Examine this patient's cardiovascular system.



· Past history of syncope (Stokes-Adams attacks) and heart block.

· Dizziness (pacemaker syndrome).


· Dropped beats due to occasional ventricular ectopics.

· Infraclavicular scar indicating pacemaker insertion.

· Palpate the infraclavicular area gently to confirm the presence of a pacemaker.

Remember. Electromagnetic interference during magnetic resonance imaging or lithotripsy may

transiently cause malfunction of pacemakers.


This patient has a permanent pacemaker (lesion) for previous heart block (aetiology) which is functioning

adequately (functional status).


What are the indications for a permanent pacemaker?

· Symptomatic bradyarrhythmias (heart rate <40 beats/min or documented periods of asystole >30

seconds when awake). Symptoms include syncope, pre-syncope, confusion, seizures, or congestive

heart failure and they must be clearly related to the bradycardia.

· Asymptomatic Mobitz type I1 atrioventricular block (N Engl d Med 1998; 338: 1147-8).

· Complete heart block.


What do you know about permanent pacemakers?

* They are connected to the heart by one or two electrodes and are powered by long-lasting (5-10

years) solid-state lithium batteries. Most pacemakers are designed to pace and sense the ventricles -

called the VVI pacemakers because they pace the ventricle (V), sense the ventricle (V) and are

inhibited (I) by the ventricular signal. They are inserted under local anaesthesia and fluoroscopic

guidance, subcutaneously under the pectoral muscles.

· In symptomatic sinus tachycardia, an atrial pacemaker may sometimes be implanted (AAI).

· In sick sinus syndrome, a dual-chamber pacemaker DDD (because it paces two or dual chambers, senses both (D) and reacts in two (D) ways, i.e. pacing in the same chamber is inhibited by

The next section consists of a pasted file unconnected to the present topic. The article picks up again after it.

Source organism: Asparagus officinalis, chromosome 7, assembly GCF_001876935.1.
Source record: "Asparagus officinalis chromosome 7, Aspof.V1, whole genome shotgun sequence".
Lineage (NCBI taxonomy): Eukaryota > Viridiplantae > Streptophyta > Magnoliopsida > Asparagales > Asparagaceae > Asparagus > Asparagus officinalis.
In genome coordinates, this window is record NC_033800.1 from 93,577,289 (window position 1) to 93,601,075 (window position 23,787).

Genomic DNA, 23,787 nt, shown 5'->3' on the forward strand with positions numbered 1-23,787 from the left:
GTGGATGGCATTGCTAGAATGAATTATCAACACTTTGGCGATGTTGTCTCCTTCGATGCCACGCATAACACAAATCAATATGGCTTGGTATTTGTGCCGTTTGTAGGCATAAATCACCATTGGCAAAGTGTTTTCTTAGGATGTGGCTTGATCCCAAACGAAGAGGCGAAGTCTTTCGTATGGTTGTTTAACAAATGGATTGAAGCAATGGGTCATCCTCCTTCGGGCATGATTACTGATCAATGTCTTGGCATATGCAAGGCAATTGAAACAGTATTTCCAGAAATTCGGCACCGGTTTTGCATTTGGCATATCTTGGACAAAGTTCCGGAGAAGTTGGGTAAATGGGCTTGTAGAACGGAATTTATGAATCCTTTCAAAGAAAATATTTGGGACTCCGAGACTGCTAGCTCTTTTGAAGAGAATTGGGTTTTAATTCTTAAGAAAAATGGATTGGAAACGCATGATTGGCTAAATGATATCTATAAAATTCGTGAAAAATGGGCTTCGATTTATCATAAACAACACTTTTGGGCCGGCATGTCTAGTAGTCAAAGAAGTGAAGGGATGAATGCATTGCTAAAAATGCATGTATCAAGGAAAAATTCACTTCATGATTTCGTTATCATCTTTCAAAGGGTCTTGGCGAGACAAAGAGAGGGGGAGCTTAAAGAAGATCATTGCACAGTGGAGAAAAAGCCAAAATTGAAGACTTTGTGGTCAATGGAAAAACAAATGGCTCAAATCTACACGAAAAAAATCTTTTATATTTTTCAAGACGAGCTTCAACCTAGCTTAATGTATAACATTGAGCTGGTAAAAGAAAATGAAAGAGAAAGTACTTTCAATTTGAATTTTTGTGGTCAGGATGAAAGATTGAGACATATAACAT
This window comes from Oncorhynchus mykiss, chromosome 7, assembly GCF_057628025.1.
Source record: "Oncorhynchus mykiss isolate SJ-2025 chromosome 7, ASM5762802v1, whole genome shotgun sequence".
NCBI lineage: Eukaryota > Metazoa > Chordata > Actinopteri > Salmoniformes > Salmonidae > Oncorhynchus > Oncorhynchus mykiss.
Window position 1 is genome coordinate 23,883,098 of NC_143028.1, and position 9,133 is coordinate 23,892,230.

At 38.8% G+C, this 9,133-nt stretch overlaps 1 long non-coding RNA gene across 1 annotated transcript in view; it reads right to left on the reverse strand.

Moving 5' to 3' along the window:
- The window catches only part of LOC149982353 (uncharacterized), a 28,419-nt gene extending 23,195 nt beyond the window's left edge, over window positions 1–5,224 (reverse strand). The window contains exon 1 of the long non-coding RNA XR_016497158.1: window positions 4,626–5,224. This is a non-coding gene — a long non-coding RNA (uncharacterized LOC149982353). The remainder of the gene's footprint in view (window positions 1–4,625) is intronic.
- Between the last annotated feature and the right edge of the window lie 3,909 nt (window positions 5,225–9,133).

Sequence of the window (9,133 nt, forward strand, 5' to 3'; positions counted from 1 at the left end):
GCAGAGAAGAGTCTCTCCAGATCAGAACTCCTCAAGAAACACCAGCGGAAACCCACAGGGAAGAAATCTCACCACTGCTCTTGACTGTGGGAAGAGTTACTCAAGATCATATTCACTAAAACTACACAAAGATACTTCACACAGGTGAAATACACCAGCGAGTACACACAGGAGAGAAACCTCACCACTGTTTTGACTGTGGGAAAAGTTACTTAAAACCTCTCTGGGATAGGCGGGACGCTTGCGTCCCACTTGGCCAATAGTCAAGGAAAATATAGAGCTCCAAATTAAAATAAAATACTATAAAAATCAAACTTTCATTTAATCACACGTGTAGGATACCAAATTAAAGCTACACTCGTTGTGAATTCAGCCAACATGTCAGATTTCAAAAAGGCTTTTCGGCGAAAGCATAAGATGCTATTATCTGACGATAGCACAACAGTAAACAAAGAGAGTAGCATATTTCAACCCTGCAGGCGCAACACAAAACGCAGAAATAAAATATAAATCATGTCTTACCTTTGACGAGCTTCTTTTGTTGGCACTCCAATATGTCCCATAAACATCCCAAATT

spontaneous atrial and ventricular signals, and ventricular pacing is triggered by spontaneous atrial events) is implanted.

· Rate-responsive pacemakers measure activity, respiration, biochemical and electrical indicators, and change their pacing rate so that it is suitable for that level of exertion.

How soon after pacemaker insertion can a patient drive?

The patient may not drive until the pacemaker has been shown to be functioning correctly for at least I month after implantation. Patients must inform driving licensing authorities and the motor insurers.

Mention some expanded uses of cardiac pacing.

· Dual chamber pacing has been used to optimize cardiac output and minimize the outflow tract

gradient in patients with hypertrophic obstructive cardiomyopathy.

· Dual chamber pacing is currently being investigated in dilated cardiomyopathy with heart failure and intraventricular conduction delay to optimize AV delay and improve cardiac output.

· Dual-site atrial pacing to prevent atrial fibrillation is being evaluated.

What are the complications of pacemakers?

· Erosion through the skin due to mechanical factors.

· Infection.

· Lead displacement or lead fracture (the most common site of pacing lead fracture is between the

first rib and the clavicle).

· Pacemaker malfunction.

· Electromagnetic interference.

· Pain/ecchymoses at the site of insertion.

· Pneumothorax.